When I was coming of age as an artist in California in the late 60s and early 70s, the culture of contemporary art was centered unquestionably in New York City. Art Forum, Art in America et al gave small and occasional nods to what was happening in Chicago, Santa Fe or the West Coast. But most of us who were studying art somewhere other than Manhattan took our cues from the art epicenter on the East Coast.
Meanwhile all around us, West Coast artists were churning out work that spoke to other sensibilities and other traditions. We were in proximity to great artists like Richard Diebenkorn, Robert Irwin, Billy Al Bengston, Ed Moses, Nathan Olivera, Wayne Thiebaud, Miriam Shapiro, Ray Saunders.
The first major exhibit I have seen that highlighted that uniquely California visual legacy was The Third Mind at the Guggenheim in 2009. That exhibition explored how Asian art, literature, and philosophy influenced American visual art and culture, and many of the artists included were from the West Coast. It described a rich period in our history that was more inclusive and multifaceted than the standard telling has let on.
Little did I know at the time that the Getty had a much more ambitious plan to recast the story of art in post-WWII America. Pacific Standard Time emerged from a Getty Research Institute initiative focused on art in Los Angeles and California. “Through archival acquisitions, oral history interviews, public programming, exhibitions, and publications, the Research Institute is responding to the need to locate, collect, document, and preserve the art historical record of this vibrant period.”
‘Bout time. And Roberta Smith of the New York Times agrees:
“Pacific Standard Time” has been touted as rewriting history. It seems equally plausible to say that it simply explodes it, revealing the immensity of art before the narrowing and ordering of the historicizing process. Taken together, its shows may be the next best thing to being there the first time around, or maybe even better: they surely reveal more than any single individual living through these times could have seen or known about.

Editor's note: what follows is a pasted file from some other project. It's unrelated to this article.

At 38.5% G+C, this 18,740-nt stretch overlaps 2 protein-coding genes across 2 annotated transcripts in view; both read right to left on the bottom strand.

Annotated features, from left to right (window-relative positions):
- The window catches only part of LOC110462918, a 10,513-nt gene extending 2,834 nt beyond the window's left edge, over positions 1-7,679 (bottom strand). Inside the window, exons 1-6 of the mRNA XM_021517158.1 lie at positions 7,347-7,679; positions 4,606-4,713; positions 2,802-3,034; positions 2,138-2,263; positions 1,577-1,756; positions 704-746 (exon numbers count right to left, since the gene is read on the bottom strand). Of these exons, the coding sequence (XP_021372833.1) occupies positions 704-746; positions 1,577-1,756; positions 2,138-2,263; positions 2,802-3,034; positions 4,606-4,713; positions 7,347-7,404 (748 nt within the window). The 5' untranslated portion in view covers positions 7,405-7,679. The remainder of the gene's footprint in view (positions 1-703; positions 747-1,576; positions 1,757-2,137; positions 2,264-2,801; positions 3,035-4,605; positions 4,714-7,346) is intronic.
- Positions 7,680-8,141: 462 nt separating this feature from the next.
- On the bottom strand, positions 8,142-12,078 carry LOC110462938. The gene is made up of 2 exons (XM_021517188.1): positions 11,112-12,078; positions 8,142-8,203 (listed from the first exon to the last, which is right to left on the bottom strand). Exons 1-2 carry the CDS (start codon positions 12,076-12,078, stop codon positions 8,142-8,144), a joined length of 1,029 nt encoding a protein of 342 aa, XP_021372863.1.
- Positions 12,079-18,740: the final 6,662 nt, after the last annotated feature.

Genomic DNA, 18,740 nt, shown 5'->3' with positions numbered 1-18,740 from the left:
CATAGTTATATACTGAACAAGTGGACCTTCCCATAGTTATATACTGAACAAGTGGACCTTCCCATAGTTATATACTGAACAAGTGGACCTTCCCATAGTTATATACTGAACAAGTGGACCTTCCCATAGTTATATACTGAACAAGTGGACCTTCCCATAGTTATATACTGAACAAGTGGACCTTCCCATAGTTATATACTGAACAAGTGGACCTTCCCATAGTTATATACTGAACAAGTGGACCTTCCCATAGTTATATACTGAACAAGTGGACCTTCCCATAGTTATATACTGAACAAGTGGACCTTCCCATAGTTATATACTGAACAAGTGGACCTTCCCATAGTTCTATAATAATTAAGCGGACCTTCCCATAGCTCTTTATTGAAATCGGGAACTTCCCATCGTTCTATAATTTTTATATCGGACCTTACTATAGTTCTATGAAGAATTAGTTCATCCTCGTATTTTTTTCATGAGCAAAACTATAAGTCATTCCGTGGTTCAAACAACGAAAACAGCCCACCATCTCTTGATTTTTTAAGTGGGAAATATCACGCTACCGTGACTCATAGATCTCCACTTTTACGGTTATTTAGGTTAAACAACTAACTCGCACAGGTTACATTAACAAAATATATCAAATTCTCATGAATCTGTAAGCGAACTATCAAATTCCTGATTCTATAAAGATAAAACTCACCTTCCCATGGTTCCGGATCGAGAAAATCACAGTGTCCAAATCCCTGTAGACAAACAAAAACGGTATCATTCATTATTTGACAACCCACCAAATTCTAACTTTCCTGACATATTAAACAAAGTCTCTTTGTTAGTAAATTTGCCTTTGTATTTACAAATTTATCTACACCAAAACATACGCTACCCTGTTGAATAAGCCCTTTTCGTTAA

To a great extent this epic of exhibitions reflect our moment’s broader historical attitude, which might be characterized as No Artist Left Behind. Anyone who made art at a given moment is eligible to be part of the history of that moment. It’s expansive and inclusive and also reminds of me of Lewis Carroll’s imaginary full-scale map, which was meant to be as large as the area it charted.
“Pacific Standard Time” is a great argument for museums concentrating first and foremost on local history, for a kind of cosmopolitan regionalism, if you will. It sets an example that other curators in other cities should follow, beginning in my mind with Chicago and San Francisco. If America has more than one art capital, it probably has more than two.
I am headed to Los Angeles for a week and hope to see as much of this sprawling set of shows as possible. And celebrating Thanksgiving with my daughter and her new family makes the adventure a perfect blend of favorite things.
I am back to Slow Muse after November 30.
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